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Agriculture: Food for Life
Number of words: 537
Writer’s name: Kush Upadhyay
Address: 1127 Meredith Way, Folsom, CA 95630
Phone number: 9165009613
Date of birth: 04/21/1999
School name: Vista Del Lago High School
I referred to a paper titled “The Future of Food: Seeds of Resilience” published by “Global Alliance for the Future of Food” in September 2016. The publication for focused on several aspects of improving the agro industry.
Global Alliance believes that diverse and robust seed systems are central to sustainable food systems that are renewable, healthy and interconnected. They understand the urgency for supporting farmer managed seed systems in order to enhance seed diversity.
Bettina Haussmann, who works across Mali, Burkina Faso, and Niger with the Collaborative Crop Research Program, talks about women’s important role in agricultural biodiversity and the link to nutrition: “Working specifically with women farmers to cultivate and maintain local crop and varietal diversity could be a chance to (re-) link agriculture with nutrition, to improve dietary diversity in rural families and to achieve desired nutritional results and the reduction of malnutrition and hidden hunger.”
Bettina Haussmann discuss about the link between daily value of agricultural biodiversity and its preservation: “By valuing specific crops and varieties as healthy food and possibly creating a local value chain and local markets, farmers can be encouraged to add these crops and varieties to their existing portfolio, for improving family nutrition and also for income generation purposes.”
Jean-Louis Pham of Agropolis Fondation describes how community based seed systems are diverse and complex entities: “There is a diversity of seed systems because of the diversity of eco-geographical and economic conditions, of the crop reproductive biology, of cultural factors, etc. Between yam seed systems in Benin and the rice seed systems in the Philippines, differences are huge, even though one can reasonably attempt to describe them with a single theoretical framework. It results from this diversity and complexity over space and time that ways to sustain, protect, and strengthen community based seed systems will have to be diverse, tailored and adaptive. In a sense, there is no ‘best way’ to protect and strengthen community based seed systems-there are ways which are appropriate or not depending on the situation.
Bettina Haussmann suggests we move to a more systems-oriented approach to breeding, where the different functions of a crop or cultivar in the production system are considered and improved/optimized. She writes: “Such an approach actually includes a paradigm shift from promoting just a few ‘best-bet’ varieties to promotion of functional diversity via the development of a portfolio of ‘”best-fit'” varieties (varieties that are specifically adapted to different contexts, functions and needs). To enable this, a paradigm shift is needed from considering farmers just as ‘beneficiaries’ and passive ‘adopters’ to considering farmers as real partners who inform and advise the crop improvement process.”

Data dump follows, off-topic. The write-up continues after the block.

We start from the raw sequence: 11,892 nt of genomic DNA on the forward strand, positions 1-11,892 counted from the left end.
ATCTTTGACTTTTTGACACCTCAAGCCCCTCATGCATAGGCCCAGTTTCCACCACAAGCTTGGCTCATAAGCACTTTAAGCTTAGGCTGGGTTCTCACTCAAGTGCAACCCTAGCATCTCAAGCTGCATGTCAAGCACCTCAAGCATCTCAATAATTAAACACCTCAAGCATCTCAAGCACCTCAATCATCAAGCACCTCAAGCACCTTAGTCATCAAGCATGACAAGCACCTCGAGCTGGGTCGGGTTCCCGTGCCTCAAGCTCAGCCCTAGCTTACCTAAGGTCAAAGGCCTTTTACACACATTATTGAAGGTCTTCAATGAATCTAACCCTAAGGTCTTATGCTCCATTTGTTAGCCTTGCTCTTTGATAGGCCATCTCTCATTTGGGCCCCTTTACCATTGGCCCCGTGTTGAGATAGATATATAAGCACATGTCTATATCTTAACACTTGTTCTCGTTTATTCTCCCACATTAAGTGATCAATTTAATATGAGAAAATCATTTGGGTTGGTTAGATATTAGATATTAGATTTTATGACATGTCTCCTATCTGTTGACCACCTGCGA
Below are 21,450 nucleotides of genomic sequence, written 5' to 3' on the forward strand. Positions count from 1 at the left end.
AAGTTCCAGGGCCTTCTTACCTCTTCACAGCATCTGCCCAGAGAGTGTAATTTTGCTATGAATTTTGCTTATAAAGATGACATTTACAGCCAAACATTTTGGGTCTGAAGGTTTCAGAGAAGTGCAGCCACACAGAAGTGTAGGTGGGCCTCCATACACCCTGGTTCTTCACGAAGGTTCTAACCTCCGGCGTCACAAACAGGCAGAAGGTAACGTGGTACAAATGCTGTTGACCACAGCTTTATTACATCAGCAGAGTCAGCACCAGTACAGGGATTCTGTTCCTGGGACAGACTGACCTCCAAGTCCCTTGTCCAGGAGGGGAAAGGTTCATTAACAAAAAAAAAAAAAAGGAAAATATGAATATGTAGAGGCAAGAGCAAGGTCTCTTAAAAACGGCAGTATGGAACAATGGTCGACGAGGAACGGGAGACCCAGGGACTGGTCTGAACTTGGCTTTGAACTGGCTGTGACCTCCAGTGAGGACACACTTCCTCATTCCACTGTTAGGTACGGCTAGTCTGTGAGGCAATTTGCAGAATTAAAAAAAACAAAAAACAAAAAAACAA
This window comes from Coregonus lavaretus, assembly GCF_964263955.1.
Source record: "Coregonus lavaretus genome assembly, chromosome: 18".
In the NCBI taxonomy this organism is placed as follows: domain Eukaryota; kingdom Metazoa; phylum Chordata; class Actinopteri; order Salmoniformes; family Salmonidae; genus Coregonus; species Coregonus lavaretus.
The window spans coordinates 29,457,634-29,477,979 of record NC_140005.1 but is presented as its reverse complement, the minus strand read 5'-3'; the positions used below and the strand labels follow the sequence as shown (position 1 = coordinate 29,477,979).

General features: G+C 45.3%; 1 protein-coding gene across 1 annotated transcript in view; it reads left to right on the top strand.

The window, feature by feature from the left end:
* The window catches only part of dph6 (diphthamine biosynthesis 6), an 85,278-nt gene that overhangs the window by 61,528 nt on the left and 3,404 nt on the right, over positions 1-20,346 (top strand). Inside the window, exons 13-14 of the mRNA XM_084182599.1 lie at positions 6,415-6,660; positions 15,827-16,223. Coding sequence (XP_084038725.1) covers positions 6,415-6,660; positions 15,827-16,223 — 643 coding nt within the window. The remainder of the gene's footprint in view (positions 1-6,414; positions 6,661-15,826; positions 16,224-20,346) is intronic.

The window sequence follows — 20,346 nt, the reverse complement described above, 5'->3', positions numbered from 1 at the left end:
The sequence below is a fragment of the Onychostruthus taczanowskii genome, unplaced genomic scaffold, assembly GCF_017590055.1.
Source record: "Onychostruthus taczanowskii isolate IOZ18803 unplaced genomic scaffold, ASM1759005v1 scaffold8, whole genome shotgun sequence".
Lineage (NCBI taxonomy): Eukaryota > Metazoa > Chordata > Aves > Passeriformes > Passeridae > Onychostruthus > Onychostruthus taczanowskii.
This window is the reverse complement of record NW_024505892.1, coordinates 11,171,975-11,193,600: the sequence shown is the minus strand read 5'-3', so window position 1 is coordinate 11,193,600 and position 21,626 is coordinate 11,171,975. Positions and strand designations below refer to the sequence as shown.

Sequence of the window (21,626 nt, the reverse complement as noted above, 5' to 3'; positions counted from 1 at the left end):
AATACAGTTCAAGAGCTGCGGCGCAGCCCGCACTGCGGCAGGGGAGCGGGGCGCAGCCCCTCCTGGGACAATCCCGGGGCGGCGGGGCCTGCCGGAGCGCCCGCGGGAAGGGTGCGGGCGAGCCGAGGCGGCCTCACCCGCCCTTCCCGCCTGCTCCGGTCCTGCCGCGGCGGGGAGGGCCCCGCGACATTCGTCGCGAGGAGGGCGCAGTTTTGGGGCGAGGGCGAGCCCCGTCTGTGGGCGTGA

I would like to conclude the information gained through the publication by referring to the idea that emerges from the compendium, strengthening agricultural biodiversity requires action at the local, regional, national and international levels. The earnestness is clear. Horticultural biodiversity is the key to the eventual fate of food and our planet. The contributors boost upon the significance of supporting group based seed system, and suggest that contributors, governments, analysts, and common society associations adjust their needs to this objective. The Global Alliance for the Future of Food is stressing the significance of farming biodiversity to sustainable food frameworks.
Referring the Authors
BETTINA HAUSSMANN is the West Africa Liaison Scientist to the McKnight Foundation Collaborative Crop Research Program, and is based at the University of Hohenheim in Stuttgart, Germany. Haussmann’s past work at the International Crops Research Institute for the Semi-Arid Tropics (ICRISAT) Sahelian Centre in Niamey, Niger, resulted in a regionally coordinated strategy for pearl millet improvement in West Africa.
JEAN-LOUIS PHAM is a plant geneticist with Institut de recherche pour le développement (IRD), a French interdisciplinary research organization focused on rural issues in Africa, the Mediterranean, Latin America and Asia. Pham has a wealth of field experience in West Africa and the Philippines and is the author of dozens of peer reviewed research papers. He is
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